Last year for Pride, instead of waving flags of immunity and dance in the streets, we stayed home, concealed behind masks and uncertain of if we’d be able to be together again. For centuries of LGBTQ people, it brought back shockwaves reminiscent of their terrifying early days of the AIDS epidemic, when gay people were left to take care of each other while nobody else, including the authorities, would.
The disposition for Pride is generally bright and cheery, but its origins are anything but. It commemorates a riot where gay, lesbian, bisexual, and trans people fought against a violent police raid on the Stonewall Bar at the late-night hours of June 28, 1969. At the time, raids by cops on the few gay clubs which existed were commonplace and antigay laws were on the novels from shore. The confrontations lasted for several more days with the crowds growing in size and ferocity.
Over the years, Pride has increased in size. Over 5 million people in New York City celebrated the 50th anniversary of Stonewall in 2019. That year an estimated 150,000 people marched with 700 teams at a parade through the streets of Manhattan that lasted for 12 hours. Of course, the Covid-19 pandemic forced the cancellation of events globally that were planned for 2020.
The good news in 2021 is that vaccination rates are moving quicker than anyone imagined, together with half of Americans having received a minumum of one dose. It’s a bright spot in what’s been a dark time, but it comes a bit too late for event organizers who need months to plan festivities. This means there’ll be few in-house tasks this month for the millions of recently vaccinated individuals with pent-up queer energy bursting to get out.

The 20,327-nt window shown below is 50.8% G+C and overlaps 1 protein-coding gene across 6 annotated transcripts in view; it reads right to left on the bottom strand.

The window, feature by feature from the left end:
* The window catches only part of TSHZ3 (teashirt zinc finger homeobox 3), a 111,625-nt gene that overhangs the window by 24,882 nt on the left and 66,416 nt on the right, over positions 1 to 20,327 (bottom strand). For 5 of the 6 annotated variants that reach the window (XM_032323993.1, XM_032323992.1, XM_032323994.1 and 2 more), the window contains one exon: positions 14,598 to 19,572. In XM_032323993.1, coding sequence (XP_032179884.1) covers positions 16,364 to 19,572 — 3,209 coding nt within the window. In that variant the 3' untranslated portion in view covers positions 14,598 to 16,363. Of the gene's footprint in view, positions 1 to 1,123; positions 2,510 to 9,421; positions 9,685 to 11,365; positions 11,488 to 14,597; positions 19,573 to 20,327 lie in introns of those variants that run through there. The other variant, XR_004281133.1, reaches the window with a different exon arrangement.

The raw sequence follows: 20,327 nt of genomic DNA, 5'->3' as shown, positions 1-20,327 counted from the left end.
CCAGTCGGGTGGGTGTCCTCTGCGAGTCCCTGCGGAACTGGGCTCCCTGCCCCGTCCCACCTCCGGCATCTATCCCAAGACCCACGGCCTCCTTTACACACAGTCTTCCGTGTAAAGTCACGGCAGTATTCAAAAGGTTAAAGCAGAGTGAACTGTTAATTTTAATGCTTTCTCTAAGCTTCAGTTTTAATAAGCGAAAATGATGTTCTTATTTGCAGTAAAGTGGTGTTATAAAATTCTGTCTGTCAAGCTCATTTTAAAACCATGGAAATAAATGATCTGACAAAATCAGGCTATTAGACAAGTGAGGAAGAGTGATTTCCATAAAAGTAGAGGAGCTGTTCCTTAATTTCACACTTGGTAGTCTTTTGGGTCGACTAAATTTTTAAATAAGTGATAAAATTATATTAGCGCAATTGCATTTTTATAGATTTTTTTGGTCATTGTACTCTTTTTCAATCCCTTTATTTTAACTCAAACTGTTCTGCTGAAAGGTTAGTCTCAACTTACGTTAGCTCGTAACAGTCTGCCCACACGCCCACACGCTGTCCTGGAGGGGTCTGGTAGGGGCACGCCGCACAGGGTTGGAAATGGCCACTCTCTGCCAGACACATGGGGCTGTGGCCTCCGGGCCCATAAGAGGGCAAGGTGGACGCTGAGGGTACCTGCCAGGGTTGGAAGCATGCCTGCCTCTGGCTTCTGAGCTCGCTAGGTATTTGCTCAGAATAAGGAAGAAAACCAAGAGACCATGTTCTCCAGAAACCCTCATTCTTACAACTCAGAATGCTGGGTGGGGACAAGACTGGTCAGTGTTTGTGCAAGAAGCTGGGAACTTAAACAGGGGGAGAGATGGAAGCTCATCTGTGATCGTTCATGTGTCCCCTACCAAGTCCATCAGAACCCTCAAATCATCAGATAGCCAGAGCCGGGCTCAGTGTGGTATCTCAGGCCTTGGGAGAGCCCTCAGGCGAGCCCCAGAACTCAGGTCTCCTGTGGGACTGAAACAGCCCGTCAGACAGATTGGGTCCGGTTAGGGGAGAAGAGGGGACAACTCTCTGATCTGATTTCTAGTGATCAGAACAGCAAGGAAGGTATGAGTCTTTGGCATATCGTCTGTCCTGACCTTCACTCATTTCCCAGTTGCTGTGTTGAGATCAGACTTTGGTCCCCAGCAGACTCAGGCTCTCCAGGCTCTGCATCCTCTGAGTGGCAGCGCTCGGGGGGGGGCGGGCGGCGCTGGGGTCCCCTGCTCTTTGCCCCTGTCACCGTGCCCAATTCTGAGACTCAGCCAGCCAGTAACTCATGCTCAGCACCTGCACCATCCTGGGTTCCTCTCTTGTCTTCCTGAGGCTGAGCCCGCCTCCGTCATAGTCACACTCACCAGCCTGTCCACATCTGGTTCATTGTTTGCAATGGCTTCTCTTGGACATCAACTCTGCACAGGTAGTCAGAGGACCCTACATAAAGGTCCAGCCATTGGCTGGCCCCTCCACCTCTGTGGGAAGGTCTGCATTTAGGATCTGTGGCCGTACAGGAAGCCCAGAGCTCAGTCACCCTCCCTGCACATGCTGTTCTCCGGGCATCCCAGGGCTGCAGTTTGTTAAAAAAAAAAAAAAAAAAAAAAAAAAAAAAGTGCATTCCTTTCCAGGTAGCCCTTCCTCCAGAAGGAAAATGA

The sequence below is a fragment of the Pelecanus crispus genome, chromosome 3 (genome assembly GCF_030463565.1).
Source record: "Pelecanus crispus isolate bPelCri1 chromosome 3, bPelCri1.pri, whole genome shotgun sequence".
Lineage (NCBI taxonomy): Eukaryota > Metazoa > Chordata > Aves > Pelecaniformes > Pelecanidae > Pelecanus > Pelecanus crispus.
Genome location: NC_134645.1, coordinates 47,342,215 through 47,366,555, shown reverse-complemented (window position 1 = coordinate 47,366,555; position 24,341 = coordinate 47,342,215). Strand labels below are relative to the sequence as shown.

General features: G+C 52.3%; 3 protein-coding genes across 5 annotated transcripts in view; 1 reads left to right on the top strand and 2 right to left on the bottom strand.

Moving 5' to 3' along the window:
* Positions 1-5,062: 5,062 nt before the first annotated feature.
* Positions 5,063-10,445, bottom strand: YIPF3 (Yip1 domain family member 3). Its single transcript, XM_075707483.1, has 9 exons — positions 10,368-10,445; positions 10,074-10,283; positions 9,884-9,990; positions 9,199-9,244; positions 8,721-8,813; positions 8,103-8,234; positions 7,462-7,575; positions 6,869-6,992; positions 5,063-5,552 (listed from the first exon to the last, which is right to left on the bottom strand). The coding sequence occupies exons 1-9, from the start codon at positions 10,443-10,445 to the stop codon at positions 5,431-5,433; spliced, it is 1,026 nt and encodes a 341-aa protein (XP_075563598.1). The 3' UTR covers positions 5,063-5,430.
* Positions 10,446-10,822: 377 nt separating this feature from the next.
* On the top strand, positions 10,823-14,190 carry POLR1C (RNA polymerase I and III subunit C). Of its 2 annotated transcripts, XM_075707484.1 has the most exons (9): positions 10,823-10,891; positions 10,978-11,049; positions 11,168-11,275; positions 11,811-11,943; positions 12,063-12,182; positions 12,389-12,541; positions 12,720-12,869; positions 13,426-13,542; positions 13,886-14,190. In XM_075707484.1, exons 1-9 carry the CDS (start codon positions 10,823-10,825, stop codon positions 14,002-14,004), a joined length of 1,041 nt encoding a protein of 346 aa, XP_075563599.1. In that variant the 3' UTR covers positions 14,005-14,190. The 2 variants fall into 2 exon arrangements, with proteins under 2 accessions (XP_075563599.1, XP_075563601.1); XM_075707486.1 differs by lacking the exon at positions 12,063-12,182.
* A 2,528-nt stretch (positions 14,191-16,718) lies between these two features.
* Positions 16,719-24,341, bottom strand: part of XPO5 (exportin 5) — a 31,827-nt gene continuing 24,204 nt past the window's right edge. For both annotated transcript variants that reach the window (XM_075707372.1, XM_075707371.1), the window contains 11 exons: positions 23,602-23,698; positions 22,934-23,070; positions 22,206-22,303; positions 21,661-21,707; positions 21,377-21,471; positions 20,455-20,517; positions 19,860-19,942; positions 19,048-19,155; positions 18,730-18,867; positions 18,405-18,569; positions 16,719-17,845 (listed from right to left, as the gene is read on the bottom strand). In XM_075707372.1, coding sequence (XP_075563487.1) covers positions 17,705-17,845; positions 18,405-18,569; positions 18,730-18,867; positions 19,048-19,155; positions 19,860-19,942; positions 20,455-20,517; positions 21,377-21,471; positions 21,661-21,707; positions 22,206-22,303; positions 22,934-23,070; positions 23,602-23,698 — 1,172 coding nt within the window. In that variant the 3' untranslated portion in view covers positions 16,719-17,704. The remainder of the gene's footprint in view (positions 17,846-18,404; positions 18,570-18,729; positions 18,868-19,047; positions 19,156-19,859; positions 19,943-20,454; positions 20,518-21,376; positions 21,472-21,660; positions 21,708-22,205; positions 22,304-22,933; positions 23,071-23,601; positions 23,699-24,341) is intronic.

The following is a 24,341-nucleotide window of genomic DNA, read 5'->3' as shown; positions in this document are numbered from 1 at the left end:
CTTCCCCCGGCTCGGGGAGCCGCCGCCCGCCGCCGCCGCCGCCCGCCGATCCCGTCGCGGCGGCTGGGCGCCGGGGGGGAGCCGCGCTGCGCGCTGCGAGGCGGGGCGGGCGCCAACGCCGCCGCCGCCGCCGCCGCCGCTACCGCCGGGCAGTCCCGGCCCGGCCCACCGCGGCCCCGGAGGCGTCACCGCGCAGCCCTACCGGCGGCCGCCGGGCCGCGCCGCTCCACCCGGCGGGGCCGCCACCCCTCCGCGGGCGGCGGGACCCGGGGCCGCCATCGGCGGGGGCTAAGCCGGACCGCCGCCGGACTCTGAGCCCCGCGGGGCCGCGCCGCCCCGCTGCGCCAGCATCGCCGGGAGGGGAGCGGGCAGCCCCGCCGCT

This season, there is still some doubt with the ongoing pandemic about who can and can not go out. Luckily, there’s a good deal of amazing stuff happening on the internet that you don’t have to venture out to experience. “We have something for everyone,” explained Dan Dimant, that became media director for NYC Pride past September after serving for many years as a volunteer. “Everything is listed on nycpride.org. There are events for youth, for families, for people who like to cook, for film enthusiasts. We’ve tried to hit on a range of different interests and segments of our community.”
Here’s a taste of the internet glitter, glamour, and gloriousness planned for what will be the final pandemic Pride. The majority of the events are free of charge.
Kicking off LA Pride is a totally free “Thrive with Pride” concert including pop sensation Charli XCX and up-and-coming LGBTQ artists. The performances will be shown by and livestreamed exclusively on TikTok, making it effortless to join in the fun out of your phone. For updates on the lineup, visit the LA Pride web site. LA Pride also suggests you follow @tiktokforgood for upgrades.
I’ve been a lover of this world-renowned New York Gay Men’s Chorus and Youth Pride Chorus for decades, so I am excited about the premiere of the new video”Outside Voice,” about the adventures of queer youth. It will be accompanied by a talkback session with composer Julian Hornik and artistic director Gavin Thrasher. You can see live at 8 pm ET in their YouTube station .
NYC Pride will present its fourth annual Human Rights Conference June 21 into 23. This year’s conference will include a series of interactive Masterclasses with transformative experts in activism, fashion, culture, and queer history sharing their perspectives with guests through live seminars. You are able to subscribe to your own Masterclasses here. Tickets are approximately $5.
The symposium will provide free principal stage open discussions on a wide selection of topics designed to connect communities such as trans empowerment, mental health and wellness, and collective power for people of color. Y